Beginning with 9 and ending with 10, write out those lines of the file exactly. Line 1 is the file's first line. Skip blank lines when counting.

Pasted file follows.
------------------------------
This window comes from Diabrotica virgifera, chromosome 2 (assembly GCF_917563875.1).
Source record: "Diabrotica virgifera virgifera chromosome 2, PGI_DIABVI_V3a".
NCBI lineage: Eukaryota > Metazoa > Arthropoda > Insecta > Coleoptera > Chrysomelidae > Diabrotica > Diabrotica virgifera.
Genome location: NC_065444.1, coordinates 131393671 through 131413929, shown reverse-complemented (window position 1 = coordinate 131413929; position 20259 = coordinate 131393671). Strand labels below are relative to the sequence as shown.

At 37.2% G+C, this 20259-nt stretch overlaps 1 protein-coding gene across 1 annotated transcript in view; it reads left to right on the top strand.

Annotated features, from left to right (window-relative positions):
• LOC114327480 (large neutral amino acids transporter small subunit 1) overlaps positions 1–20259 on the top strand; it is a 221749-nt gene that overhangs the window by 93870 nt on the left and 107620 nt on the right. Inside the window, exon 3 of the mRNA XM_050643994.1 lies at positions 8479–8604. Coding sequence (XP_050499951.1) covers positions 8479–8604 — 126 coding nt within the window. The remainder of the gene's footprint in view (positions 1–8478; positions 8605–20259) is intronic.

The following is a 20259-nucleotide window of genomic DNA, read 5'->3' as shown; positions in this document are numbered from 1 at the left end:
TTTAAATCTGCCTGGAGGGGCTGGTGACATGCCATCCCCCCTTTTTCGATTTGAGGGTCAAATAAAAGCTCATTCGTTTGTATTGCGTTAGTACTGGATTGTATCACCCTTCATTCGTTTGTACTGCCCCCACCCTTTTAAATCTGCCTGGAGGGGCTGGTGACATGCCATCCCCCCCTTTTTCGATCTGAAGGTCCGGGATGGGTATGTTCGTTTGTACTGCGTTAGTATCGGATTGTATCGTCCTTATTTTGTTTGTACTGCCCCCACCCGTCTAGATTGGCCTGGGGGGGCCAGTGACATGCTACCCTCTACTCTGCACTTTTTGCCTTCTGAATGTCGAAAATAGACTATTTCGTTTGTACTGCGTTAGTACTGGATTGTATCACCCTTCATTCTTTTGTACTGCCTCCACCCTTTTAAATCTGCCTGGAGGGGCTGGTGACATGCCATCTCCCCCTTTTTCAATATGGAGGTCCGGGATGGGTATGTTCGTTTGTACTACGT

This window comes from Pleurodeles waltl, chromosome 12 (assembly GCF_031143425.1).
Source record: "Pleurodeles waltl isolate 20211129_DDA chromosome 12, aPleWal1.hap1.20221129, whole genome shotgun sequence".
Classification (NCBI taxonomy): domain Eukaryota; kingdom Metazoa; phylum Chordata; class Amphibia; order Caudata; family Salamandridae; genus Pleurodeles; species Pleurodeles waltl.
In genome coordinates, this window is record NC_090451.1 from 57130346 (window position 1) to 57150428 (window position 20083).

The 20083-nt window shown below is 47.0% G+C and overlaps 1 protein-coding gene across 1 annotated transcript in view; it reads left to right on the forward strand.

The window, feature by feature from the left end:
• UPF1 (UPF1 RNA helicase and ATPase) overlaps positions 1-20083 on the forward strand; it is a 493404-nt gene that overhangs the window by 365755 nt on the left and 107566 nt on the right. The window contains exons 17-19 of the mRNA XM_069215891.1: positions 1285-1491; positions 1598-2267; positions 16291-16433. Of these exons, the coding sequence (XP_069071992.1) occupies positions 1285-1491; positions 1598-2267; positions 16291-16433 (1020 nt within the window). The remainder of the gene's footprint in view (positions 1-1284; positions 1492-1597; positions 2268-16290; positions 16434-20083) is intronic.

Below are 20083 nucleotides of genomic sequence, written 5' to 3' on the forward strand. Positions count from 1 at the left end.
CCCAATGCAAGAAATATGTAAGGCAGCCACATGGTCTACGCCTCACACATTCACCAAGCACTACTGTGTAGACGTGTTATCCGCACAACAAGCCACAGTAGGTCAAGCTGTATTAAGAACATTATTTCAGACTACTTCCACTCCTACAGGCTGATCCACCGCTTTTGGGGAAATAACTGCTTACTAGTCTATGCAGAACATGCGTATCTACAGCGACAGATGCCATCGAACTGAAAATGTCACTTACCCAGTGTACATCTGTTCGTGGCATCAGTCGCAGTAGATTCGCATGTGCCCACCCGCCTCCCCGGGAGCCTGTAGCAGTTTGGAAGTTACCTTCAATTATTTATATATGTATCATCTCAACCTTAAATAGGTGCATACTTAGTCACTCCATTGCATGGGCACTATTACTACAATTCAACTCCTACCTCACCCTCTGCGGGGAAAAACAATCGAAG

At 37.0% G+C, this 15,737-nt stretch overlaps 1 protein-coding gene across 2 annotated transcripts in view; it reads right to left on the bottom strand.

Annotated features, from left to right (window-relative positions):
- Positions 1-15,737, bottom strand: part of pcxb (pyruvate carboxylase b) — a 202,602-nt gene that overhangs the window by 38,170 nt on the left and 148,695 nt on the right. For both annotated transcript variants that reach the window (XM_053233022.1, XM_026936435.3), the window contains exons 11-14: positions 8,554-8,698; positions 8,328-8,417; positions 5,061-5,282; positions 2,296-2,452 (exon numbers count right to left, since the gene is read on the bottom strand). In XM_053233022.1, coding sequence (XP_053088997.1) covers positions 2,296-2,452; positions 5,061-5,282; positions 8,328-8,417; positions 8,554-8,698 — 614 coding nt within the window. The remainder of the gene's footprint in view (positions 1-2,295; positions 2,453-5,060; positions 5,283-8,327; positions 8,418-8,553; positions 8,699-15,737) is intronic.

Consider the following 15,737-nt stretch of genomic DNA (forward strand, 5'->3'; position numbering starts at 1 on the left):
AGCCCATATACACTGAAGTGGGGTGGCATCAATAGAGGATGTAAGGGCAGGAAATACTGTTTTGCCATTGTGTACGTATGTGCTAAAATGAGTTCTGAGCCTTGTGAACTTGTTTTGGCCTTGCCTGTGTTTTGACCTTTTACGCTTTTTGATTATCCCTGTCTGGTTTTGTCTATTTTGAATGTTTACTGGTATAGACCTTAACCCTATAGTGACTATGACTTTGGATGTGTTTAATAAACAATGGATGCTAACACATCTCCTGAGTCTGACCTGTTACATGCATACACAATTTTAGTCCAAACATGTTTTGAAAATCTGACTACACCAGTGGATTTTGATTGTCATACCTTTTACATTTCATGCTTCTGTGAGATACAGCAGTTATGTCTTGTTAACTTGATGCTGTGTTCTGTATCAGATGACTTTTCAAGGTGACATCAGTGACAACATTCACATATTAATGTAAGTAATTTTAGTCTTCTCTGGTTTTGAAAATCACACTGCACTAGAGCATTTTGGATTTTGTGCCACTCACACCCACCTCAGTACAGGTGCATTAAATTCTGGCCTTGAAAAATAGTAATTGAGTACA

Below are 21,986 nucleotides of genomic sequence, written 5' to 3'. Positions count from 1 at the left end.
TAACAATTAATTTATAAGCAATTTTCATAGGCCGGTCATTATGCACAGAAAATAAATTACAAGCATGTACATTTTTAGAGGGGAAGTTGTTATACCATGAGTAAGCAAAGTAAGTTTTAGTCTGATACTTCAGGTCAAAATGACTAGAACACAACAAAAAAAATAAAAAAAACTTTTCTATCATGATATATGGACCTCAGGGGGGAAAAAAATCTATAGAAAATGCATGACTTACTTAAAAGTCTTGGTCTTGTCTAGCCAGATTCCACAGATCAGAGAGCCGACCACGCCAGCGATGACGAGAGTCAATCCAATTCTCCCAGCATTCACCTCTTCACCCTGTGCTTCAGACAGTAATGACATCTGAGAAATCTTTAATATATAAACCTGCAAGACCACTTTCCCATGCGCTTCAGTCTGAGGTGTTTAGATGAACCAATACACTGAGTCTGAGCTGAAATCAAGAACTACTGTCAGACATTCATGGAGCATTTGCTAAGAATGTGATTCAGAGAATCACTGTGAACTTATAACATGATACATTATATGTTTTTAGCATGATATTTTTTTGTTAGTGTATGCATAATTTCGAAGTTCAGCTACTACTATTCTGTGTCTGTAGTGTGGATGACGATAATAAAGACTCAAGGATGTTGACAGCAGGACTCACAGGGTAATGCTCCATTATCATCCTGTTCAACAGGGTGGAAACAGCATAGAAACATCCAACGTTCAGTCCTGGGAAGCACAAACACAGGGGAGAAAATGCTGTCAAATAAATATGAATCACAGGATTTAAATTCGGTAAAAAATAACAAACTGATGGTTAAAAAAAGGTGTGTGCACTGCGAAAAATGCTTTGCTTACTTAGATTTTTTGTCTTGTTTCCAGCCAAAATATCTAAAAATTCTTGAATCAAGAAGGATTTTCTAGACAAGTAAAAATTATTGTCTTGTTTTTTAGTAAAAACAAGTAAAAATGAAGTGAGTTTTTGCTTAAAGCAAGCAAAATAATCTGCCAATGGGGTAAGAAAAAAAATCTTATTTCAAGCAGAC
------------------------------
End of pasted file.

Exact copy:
TTTAAATCTGCCTGGAGGGGCTGGTGACATGCCATCCCCCCTTTTTCGATTTGAGGGTCAAATAAAAGCTCATTCGTTTGTATTGCGTTAGTACTGGATTGTATCACCCTTCATTCGTTTGTACTGCCCCCACCCTTTTAAATCTGCCTGGAGGGGCTGGTGACATGCCATCCCCCCCTTTTTCGATCTGAAGGTCCGGGATGGGTATGTTCGTTTGTACTGCGTTAGTATCGGATTGTATCGTCCTTATTTTGTTTGTACTGCCCCCACCCGTCTAGATTGGCCTGGGGGGGCCAGTGACATGCTACCCTCTACTCTGCACTTTTTGCCTTCTGAATGTCGAAAATAGACTATTTCGTTTGTACTGCGTTAGTACTGGATTGTATCACCCTTCATTCTTTTGTACTGCCTCCACCCTTTTAAATCTGCCTGGAGGGGCTGGTGACATGCCATCTCCCCCTTTTTCAATATGGAGGTCCGGGATGGGTATGTTCGTTTGTACTACGT

This window comes from Pleurodeles waltl, chromosome 12 (assembly GCF_031143425.1).